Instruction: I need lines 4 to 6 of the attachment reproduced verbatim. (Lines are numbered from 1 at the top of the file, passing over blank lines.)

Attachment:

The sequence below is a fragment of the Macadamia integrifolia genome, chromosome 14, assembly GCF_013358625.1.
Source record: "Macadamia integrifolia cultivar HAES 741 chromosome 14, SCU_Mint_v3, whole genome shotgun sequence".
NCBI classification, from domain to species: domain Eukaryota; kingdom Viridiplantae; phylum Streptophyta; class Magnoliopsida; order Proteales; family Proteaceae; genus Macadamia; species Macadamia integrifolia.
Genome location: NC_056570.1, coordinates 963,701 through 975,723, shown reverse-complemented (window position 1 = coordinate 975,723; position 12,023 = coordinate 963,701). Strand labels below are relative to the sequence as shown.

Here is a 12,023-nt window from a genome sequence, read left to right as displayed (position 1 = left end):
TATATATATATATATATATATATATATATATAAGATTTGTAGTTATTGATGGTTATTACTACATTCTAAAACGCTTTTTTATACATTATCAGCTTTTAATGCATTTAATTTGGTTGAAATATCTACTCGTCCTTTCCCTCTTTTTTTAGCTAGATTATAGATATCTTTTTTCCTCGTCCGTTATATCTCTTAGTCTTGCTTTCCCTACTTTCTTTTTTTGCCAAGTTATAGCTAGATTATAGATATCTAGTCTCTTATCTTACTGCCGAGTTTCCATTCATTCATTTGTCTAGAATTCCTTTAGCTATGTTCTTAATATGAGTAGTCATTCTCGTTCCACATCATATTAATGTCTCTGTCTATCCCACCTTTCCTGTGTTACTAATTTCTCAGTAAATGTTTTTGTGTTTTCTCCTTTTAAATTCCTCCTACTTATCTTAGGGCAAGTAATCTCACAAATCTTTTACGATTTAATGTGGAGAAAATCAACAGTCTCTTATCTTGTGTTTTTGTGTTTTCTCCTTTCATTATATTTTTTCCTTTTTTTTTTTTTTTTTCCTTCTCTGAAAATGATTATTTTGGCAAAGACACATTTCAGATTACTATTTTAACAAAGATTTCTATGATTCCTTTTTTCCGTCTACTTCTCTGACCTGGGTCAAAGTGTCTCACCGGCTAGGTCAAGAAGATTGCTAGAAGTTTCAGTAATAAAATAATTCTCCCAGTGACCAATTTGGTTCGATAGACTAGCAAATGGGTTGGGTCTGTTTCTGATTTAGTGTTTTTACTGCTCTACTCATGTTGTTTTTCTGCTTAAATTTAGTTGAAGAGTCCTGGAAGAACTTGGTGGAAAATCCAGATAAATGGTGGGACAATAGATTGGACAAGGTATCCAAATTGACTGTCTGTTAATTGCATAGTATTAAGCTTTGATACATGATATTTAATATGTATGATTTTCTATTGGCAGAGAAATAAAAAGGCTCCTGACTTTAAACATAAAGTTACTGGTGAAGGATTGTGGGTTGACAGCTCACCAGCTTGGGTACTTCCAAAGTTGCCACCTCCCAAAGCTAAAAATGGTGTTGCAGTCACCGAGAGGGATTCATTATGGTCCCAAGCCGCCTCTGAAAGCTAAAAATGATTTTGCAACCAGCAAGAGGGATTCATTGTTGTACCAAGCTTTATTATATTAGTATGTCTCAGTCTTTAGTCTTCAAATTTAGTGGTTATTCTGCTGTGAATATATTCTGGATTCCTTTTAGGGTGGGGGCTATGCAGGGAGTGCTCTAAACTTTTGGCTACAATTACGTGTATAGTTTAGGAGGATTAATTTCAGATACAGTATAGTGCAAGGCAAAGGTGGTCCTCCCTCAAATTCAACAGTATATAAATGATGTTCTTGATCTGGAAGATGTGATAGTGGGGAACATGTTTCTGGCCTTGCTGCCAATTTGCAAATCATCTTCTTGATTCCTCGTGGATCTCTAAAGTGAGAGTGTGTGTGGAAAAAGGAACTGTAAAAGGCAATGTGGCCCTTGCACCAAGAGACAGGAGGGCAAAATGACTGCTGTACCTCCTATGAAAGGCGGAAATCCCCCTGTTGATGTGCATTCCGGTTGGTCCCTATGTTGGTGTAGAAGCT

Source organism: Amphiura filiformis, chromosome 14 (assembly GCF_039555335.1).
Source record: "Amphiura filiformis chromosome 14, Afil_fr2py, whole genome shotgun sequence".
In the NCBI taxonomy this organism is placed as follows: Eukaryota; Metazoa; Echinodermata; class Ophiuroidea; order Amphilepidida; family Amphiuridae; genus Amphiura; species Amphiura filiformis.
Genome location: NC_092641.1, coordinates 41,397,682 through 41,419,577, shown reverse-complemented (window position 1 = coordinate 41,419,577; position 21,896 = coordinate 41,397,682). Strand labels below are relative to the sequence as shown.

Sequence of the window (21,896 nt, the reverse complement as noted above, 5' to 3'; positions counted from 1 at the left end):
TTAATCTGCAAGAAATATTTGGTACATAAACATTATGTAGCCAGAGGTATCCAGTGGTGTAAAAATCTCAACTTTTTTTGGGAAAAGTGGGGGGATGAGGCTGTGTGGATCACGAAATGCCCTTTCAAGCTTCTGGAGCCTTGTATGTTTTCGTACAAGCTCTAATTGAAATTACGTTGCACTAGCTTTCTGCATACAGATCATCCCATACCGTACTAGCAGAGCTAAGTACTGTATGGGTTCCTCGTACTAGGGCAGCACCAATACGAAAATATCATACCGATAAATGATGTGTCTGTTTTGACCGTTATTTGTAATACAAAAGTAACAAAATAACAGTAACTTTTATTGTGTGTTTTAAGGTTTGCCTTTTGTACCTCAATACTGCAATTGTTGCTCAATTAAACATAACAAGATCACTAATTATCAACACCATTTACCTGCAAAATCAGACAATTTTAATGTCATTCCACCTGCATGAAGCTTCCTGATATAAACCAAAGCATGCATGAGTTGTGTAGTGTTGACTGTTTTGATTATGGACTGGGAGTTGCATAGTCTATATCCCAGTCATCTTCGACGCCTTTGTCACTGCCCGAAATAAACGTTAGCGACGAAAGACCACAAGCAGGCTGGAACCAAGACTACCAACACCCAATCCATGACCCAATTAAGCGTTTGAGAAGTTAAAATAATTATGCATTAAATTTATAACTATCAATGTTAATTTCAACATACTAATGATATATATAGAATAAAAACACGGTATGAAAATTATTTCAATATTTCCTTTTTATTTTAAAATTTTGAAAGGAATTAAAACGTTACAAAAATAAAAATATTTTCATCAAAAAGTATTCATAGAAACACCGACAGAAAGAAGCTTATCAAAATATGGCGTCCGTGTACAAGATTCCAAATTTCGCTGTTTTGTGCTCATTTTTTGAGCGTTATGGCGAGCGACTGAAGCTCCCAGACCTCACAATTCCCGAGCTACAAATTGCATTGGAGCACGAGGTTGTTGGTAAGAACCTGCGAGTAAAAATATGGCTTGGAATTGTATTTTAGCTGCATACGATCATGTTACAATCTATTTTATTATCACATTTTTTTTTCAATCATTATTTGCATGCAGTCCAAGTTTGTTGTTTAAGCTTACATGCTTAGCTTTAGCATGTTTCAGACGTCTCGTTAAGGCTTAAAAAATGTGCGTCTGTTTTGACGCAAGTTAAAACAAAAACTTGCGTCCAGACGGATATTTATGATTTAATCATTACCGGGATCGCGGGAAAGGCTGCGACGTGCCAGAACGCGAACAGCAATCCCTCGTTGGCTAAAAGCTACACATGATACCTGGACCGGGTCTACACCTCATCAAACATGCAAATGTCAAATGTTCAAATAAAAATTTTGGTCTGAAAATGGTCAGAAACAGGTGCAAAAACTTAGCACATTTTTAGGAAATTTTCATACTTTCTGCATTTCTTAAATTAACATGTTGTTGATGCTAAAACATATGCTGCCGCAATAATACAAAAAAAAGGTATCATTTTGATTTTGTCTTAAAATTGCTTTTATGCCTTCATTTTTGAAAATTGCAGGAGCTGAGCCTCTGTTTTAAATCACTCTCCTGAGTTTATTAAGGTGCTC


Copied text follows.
Genome location: NC_056570.1, coordinates 963,701 through 975,723, shown reverse-complemented (window position 1 = coordinate 975,723; position 12,023 = coordinate 963,701). Strand labels below are relative to the sequence as shown.

Here is a 12,023-nt window from a genome sequence, read left to right as displayed (position 1 = left end):
TATATATATATATATATATATATATATATATAAGATTTGTAGTTATTGATGGTTATTACTACATTCTAAAACGCTTTTTTATACATTATCAGCTTTTAATGCATTTAATTTGGTTGAAATATCTACTCGTCCTTTCCCTCTTTTTTTAGCTAGATTATAGATATCTTTTTTCCTCGTCCGTTATATCTCTTAGTCTTGCTTTCCCTACTTTCTTTTTTTGCCAAGTTATAGCTAGATTATAGATATCTAGTCTCTTATCTTACTGCCGAGTTTCCATTCATTCATTTGTCTAGAATTCCTTTAGCTATGTTCTTAATATGAGTAGTCATTCTCGTTCCACATCATATTAATGTCTCTGTCTATCCCACCTTTCCTGTGTTACTAATTTCTCAGTAAATGTTTTTGTGTTTTCTCCTTTTAAATTCCTCCTACTTATCTTAGGGCAAGTAATCTCACAAATCTTTTACGATTTAATGTGGAGAAAATCAACAGTCTCTTATCTTGTGTTTTTGTGTTTTCTCCTTTCATTATATTTTTTCCTTTTTTTTTTTTTTTTTCCTTCTCTGAAAATGATTATTTTGGCAAAGACACATTTCAGATTACTATTTTAACAAAGATTTCTATGATTCCTTTTTTCCGTCTACTTCTCTGACCTGGGTCAAAGTGTCTCACCGGCTAGGTCAAGAAGATTGCTAGAAGTTTCAGTAATAAAATAATTCTCCCAGTGACCAATTTGGTTCGATAGACTAGCAAATGGGTTGGGTCTGTTTCTGATTTAGTGTTTTTACTGCTCTACTCATGTTGTTTTTCTGCTTAAATTTAGTTGAAGAGTCCTGGAAGAACTTGGTGGAAAATCCAGATAAATGGTGGGACAATAGATTGGACAAGGTATCCAAATTGACTGTCTGTTAATTGCATAGTATTAAGCTTTGATACATGATATTTAATATGTATGATTTTCTATTGGCAGAGAAATAAAAAGGCTCCTGACTTTAAACATAAAGTTACTGGTGAAGGATTGTGGGTTGACAGCTCACCAGCTTGGGTACTTCCAAAGTTGCCACCTCCCAAAGCTAAAAATGGTGTTGCAGTCACCGAGAGGGATTCATTATGGTCCCAAGCCGCCTCTGAAAGCTAAAAATGATTTTGCAACCAGCAAGAGGGATTCATTGTTGTACCAAGCTTTATTATATTAGTATGTCTCAGTCTTTAGTCTTCAAATTTAGTGGTTATTCTGCTGTGAATATATTCTGGATTCCTTTTAGGGTGGGGGCTATGCAGGGAGTGCTCTAAACTTTTGGCTACAATTACGTGTATAGTTTAGGAGGATTAATTTCAGATACAGTATAGTGCAAGGCAAAGGTGGTCCTCCCTCAAATTCAACAGTATATAAATGATGTTCTTGATCTGGAAGATGTGATAGTGGGGAACATGTTTCTGGCCTTGCTGCCAATTTGCAAATCATCTTCTTGATTCCTCGTGGATCTCTAAAGTGAGAGTGTGTGTGGAAAAAGGAACTGTAAAAGGCAATGTGGCCCTTGCACCAAGAGACAGGAGGGCAAAATGACTGCTGTACCTCCTATGAAAGGCGGAAATCCCCCTGTTGATGTGCATTCCGGTTGGTCCCTATGTTGGTGTAGAAGCT